Indefensible to force GPs to act against their will on abortion
The debate around freedom of conscience is set to be a big election issue
Minister for Health Simon Harris votes in the referendum on the Eighth Amendment in May: some 34 per cent of the electorate opposed the introduction of abortion. Photograph: Nick Bradshaw
The Government’s claim that freedom of conscience opt-outs for doctors are fully protected in the proposed abortion legislation does not stand up to scrutiny. While the proposed legislation does not compel doctors to directly participate in abortion procedures, it does compel those unwilling to provide abortion to establish contact with a colleague to enable the abortion to be carried out.
Under these circumstances, to claim that the legislation affords doctors an adequate opt-out clause is equivalent to claiming that someone who is opposed to female genital mutilation (FGM) in countries where it’s still legal should be compelled to refer women to a doctor who will perform the procedure. What’s the moral difference between carrying out the procedure yourself and ensuring someone else does it? There’s no real difference. The net result is the same: the FGM procedure is performed. Similarly, forcing someone with moral objections to abortion to arrange for the abortion to take place implicates them in the event, in this case, in the ending of an innocent human life.
It was reported yesterday that private polling carried out by GPs opposed to abortion suggests that there are about 500 GPs across the country (roughly one in five) with a strong conscientious objection to abortion.
The Government is ignoring the gaping defect in its claim that freedom of conscience is adequately protected in the proposed new law. They think asking Fine Gael parliamentary party members to parrot the line over and over to constituents that “freedom of conscience” is safeguarded is enough to allay public concerns and put the lid on any drawn out debate on the matter.
I know one GP who came under intense pressure from a fellow medic to abort her baby with Down syndrome but resisted, and now has a beautiful daughter
It is a manifestation of the triumphalism that has been in overdrive since the Yes side won, starting with the obscene spectacle in Dublin Castle where the victors roared and chanted for abortion. The Minister for Health Simon Harris, in particular, has shown no interest in understanding the legitimate and deeply felt concerns of doctors who don’t want to be forced to facilitate abortions.
The Government can hardly believe the 34 per cent of the electorate who voted no have vanished. They would be very mistaken to make that assumption. They represent one in every three voters and the fact that the Government won’t give way on an issue as basic as freedom of conscience is certain to galvanise these voters into a significant block in the run up to the next general election.
There are personal, as well as medical and ethical, reasons why some doctors don’t want to be coerced to refer women for abortions. I know one GP who came under intense pressure from a fellow medic to abort her baby with Down syndrome but resisted, and now has a beautiful daughter. She knows only too well how little regard some people had for her daughter’s right to life and she has no intention of becoming the kind of doctor that she encountered when pregnant.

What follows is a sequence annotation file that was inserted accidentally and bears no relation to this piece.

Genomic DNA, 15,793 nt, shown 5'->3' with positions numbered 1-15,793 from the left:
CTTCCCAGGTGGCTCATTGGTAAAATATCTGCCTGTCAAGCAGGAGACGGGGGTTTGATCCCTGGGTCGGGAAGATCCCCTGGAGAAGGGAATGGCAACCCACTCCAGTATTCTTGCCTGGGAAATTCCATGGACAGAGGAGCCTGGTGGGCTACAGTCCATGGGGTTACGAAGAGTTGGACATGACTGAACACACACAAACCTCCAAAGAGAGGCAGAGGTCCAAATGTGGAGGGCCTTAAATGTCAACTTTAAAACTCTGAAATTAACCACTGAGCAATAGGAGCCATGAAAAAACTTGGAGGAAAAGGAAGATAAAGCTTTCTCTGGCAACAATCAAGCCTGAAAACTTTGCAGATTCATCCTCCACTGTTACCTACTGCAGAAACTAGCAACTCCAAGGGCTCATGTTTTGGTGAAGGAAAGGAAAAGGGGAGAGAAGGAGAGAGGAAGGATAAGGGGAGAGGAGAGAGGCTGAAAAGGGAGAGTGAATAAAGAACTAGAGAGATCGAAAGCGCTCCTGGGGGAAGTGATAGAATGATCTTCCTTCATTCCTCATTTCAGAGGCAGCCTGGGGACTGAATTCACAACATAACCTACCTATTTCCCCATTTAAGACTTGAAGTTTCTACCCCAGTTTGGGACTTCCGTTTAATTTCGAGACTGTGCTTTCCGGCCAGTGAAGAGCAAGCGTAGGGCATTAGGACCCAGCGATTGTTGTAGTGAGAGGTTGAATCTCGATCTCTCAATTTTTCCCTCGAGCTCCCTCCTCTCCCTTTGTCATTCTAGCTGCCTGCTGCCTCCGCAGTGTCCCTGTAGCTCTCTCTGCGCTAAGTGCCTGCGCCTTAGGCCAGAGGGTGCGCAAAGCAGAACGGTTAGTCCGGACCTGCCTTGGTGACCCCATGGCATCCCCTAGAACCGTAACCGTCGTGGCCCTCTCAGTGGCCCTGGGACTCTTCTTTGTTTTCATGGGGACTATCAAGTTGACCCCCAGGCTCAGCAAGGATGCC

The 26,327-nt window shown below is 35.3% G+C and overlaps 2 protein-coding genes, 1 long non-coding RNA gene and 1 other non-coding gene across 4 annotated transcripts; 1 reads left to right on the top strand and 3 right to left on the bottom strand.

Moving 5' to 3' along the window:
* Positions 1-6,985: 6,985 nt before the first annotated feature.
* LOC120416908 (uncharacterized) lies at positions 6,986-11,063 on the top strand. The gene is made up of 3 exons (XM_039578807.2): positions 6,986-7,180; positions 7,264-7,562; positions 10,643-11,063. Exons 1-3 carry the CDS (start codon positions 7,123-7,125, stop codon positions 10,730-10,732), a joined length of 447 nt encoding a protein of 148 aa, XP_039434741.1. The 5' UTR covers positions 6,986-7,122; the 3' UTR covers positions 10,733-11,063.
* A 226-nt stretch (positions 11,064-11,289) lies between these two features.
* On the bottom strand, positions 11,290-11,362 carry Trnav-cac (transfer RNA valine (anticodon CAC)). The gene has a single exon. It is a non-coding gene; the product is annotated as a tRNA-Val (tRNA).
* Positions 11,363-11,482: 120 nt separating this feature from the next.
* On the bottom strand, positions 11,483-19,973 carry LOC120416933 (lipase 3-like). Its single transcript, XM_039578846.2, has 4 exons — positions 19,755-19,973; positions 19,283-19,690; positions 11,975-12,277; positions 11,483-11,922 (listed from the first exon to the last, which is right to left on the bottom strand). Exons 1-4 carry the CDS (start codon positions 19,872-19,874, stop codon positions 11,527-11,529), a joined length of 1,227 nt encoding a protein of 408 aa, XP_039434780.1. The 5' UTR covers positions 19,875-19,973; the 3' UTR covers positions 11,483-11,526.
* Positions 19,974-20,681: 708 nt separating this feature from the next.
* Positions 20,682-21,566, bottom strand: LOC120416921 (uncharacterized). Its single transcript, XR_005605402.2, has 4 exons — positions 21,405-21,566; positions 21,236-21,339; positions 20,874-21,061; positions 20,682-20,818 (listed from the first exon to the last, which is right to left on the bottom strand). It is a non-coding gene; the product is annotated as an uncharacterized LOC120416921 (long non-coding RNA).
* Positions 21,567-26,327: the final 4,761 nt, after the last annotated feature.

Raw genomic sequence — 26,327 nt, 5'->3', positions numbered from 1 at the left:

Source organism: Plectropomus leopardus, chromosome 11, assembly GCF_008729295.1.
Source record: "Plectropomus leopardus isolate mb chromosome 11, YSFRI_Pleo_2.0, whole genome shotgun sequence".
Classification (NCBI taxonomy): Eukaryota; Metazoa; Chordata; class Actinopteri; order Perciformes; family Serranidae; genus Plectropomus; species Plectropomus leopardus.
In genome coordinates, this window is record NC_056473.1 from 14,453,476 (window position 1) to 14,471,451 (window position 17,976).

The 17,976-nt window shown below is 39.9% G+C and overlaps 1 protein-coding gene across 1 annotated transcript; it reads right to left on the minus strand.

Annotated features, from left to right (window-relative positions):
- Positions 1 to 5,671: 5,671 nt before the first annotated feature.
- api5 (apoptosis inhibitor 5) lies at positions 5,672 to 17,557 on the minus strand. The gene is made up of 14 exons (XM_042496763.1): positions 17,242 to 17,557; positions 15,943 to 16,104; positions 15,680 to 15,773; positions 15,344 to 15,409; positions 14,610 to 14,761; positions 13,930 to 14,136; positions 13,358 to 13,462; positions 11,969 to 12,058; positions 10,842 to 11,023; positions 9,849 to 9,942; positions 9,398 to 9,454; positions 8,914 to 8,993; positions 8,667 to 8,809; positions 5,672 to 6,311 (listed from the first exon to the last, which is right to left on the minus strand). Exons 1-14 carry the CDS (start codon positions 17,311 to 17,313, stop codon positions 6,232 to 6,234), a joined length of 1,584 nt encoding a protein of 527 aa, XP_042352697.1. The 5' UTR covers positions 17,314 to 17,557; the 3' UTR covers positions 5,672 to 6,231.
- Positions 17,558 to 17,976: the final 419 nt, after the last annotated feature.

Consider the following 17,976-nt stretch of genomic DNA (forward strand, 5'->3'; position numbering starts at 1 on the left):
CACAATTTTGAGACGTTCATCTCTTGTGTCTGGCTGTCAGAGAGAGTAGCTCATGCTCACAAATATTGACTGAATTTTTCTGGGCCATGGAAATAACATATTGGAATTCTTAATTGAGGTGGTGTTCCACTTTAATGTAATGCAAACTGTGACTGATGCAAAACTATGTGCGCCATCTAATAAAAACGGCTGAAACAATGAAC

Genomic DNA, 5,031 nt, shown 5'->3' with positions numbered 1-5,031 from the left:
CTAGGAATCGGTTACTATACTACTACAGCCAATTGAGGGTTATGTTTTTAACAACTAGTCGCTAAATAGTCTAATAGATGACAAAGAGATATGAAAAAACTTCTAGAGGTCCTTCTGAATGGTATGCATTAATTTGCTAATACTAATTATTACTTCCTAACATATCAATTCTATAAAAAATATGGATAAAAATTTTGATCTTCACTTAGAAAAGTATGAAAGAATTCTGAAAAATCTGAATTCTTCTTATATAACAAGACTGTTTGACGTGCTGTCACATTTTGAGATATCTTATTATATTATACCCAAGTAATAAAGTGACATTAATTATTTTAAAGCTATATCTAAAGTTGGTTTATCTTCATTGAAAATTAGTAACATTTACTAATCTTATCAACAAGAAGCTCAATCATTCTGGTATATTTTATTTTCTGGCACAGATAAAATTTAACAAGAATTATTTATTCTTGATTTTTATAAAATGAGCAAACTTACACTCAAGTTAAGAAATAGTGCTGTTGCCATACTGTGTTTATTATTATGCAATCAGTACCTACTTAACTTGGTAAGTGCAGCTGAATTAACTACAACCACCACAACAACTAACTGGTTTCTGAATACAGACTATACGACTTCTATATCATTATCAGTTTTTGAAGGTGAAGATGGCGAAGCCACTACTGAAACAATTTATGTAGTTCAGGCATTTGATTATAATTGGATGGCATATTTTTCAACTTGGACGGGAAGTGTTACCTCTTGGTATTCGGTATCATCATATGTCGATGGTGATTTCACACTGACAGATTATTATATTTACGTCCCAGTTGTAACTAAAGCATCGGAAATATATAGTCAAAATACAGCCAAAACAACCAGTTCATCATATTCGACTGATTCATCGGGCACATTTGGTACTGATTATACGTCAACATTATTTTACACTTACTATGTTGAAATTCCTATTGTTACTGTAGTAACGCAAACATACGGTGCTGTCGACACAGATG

The Government believes that she, along with other doctors, should be compelled by law to arrange for an abortion every time a request for one is made. There is something unspeakable about what is proposed.
The draft legislation defines abortion as “a medical procedure which is intended to end the life of a foetus”. The intent here could not be clearer in describing what’s being sanctioned. It doesn’t matter how many times the proposal is described as “healthcare”, intentionally and deliberately setting out to end the life of an unborn baby has nothing to do with genuine healthcare.
There are numerous peer reviewed studies indicating adverse effects of abortion on women’s health, and doctors cannot afford to disregard such evidence
TDs who intend supporting the Government’s legislation say they are only voting for what the public decided in the referendum. That’s simply false. The electorate voted to delete the Eighth Amendment from the Constitution and nothing more.
The Government has dismissed all calls for amendments to its legislation as an attempt to rerun the referendum. Yet no one knows better than they do that there was almost no debate during the referendum campaign regarding the precise consequences of what the legislation as currently set out would lead to.
The Government is bringing forward legislation that effectively devotes the resources of the State to persecuting doctors whose only offence is to obey their conscience and observe the Hippocratic Oath to “do no harm”. The legislation, as proposed, effectively coerces doctors to act in ways they deem unethical.
There are numerous peer reviewed studies indicating adverse effects of abortion on women’s health, and doctors cannot afford to disregard such evidence. Responsible doctors are professionally and ethically bound to serve the health of their patients, and this is not possible if they are legally obligated to subordinate their clinical judgments to the political mantra that abortion is always good for women’s health.
The way doctors and healthcare workers are being coerced to act against their conscience is abhorrent and indefensible. If the Government refuses to budge, the debate around freedom of conscience is set to become a major issue in the next general election, far bigger than they might anticipate.
Cora Sherlock is a spokesperson for the Pro Life Campaign